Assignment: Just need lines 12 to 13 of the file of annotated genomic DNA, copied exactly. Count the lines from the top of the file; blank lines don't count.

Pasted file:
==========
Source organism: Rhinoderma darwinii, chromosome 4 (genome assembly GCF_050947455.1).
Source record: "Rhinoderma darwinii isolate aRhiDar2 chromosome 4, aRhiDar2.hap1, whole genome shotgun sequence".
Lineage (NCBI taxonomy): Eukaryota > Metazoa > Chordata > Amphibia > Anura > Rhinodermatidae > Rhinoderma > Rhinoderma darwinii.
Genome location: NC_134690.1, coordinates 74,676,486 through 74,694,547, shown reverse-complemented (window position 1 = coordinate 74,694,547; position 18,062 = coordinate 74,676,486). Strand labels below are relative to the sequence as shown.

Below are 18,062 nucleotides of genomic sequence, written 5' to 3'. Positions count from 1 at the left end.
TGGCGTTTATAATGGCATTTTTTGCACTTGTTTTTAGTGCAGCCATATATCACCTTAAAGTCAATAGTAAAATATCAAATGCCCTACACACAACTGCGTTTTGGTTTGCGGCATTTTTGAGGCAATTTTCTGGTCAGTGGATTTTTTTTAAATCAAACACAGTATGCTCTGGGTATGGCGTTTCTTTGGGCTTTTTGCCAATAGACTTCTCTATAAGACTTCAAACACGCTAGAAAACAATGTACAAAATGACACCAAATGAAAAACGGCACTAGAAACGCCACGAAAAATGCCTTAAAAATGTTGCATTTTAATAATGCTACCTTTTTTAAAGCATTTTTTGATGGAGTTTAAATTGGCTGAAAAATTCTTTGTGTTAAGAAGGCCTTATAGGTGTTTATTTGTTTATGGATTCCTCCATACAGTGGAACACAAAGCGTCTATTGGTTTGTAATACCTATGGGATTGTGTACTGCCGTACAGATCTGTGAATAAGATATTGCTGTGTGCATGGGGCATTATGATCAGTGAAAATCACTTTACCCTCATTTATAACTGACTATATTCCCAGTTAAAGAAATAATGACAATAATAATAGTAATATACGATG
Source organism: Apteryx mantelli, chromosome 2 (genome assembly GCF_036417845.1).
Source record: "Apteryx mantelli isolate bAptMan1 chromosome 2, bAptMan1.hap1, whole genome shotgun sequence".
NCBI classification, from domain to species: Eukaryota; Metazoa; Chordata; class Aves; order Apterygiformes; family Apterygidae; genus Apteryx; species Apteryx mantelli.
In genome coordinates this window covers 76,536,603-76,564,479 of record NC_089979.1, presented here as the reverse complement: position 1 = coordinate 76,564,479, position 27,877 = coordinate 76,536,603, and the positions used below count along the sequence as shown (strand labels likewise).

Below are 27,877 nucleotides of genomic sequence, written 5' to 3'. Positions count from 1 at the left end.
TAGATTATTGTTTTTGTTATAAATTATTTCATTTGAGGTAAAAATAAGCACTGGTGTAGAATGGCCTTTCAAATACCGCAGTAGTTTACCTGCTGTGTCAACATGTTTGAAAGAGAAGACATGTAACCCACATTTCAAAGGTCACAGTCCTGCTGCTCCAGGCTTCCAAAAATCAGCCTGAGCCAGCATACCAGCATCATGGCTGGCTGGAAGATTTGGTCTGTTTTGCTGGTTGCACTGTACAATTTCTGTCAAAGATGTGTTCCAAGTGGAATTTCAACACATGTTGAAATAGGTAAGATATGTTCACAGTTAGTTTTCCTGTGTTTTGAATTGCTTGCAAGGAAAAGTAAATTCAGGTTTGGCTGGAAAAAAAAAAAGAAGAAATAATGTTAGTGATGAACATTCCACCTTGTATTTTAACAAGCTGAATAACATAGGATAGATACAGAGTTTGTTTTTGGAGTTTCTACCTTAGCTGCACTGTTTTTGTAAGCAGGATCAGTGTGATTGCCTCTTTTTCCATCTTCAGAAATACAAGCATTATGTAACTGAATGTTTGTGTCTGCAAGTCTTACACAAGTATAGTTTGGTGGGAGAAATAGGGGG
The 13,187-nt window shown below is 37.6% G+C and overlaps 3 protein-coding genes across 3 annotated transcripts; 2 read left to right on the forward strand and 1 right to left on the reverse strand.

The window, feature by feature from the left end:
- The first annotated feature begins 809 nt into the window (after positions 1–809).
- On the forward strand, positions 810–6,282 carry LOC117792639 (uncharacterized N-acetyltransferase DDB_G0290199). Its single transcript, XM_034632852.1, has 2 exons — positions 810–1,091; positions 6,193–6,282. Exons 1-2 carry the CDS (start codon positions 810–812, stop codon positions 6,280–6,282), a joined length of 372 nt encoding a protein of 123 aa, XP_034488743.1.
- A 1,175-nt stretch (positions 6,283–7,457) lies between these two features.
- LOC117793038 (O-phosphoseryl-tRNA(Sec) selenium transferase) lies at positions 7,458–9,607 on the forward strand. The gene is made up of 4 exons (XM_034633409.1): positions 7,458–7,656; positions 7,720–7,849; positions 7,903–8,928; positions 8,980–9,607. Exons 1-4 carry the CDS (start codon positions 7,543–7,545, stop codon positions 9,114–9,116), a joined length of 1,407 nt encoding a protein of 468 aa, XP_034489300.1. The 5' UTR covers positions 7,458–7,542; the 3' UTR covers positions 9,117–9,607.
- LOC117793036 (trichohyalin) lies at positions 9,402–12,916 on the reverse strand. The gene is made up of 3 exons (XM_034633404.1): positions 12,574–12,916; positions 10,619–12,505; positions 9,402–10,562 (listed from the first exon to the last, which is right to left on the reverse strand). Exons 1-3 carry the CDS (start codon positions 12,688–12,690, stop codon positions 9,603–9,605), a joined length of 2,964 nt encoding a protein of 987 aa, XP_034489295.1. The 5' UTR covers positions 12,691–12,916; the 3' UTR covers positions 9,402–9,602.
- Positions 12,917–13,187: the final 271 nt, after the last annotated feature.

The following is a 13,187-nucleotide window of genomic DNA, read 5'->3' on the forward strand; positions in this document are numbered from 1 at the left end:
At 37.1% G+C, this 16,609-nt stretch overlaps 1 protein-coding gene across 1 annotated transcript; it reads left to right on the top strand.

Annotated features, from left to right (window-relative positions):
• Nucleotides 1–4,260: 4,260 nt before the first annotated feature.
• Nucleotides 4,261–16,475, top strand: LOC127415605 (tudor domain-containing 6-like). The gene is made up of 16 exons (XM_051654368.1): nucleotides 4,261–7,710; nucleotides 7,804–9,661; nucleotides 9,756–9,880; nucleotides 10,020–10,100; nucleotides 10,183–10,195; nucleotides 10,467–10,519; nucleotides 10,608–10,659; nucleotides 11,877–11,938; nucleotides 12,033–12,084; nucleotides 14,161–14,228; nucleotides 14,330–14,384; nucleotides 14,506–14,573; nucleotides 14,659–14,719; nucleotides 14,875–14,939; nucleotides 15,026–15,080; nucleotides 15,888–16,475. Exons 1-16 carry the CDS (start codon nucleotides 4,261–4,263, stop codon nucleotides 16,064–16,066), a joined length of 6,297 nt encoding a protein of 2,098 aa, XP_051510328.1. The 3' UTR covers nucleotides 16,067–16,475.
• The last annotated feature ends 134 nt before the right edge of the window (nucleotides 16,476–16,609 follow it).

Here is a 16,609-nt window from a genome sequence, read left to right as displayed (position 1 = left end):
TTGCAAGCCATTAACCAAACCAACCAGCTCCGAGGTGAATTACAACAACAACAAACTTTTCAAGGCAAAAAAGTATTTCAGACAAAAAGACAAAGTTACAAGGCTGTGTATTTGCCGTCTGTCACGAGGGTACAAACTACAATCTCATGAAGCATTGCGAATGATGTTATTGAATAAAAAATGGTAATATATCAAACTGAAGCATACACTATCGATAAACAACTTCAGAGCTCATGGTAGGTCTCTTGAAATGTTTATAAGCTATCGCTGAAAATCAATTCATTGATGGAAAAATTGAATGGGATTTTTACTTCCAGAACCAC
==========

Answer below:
TAGATTATTGTTTTTGTTATAAATTATTTCATTTGAGGTAAAAATAAGCACTGGTGTAGAATGGCCTTTCAAATACCGCAGTAGTTTACCTGCTGTGTCAACATGTTTGAAAGAGAAGACATGTAACCCACATTTCAAAGGTCACAGTCCTGCTGCTCCAGGCTTCCAAAAATCAGCCTGAGCCAGCATACCAGCATCATGGCTGGCTGGAAGATTTGGTCTGTTTTGCTGGTTGCACTGTACAATTTCTGTCAAAGATGTGTTCCAAGTGGAATTTCAACACATGTTGAAATAGGTAAGATATGTTCACAGTTAGTTTTCCTGTGTTTTGAATTGCTTGCAAGGAAAAGTAAATTCAGGTTTGGCTGGAAAAAAAAAAAGAAGAAATAATGTTAGTGATGAACATTCCACCTTGTATTTTAACAAGCTGAATAACATAGGATAGATACAGAGTTTGTTTTTGGAGTTTCTACCTTAGCTGCACTGTTTTTGTAAGCAGGATCAGTGTGATTGCCTCTTTTTCCATCTTCAGAAATACAAGCATTATGTAACTGAATGTTTGTGTCTGCAAGTCTTACACAAGTATAGTTTGGTGGGAGAAATAGGGGG
The 13,187-nt window shown below is 37.6% G+C and overlaps 3 protein-coding genes across 3 annotated transcripts; 2 read left to right on the forward strand and 1 right to left on the reverse strand.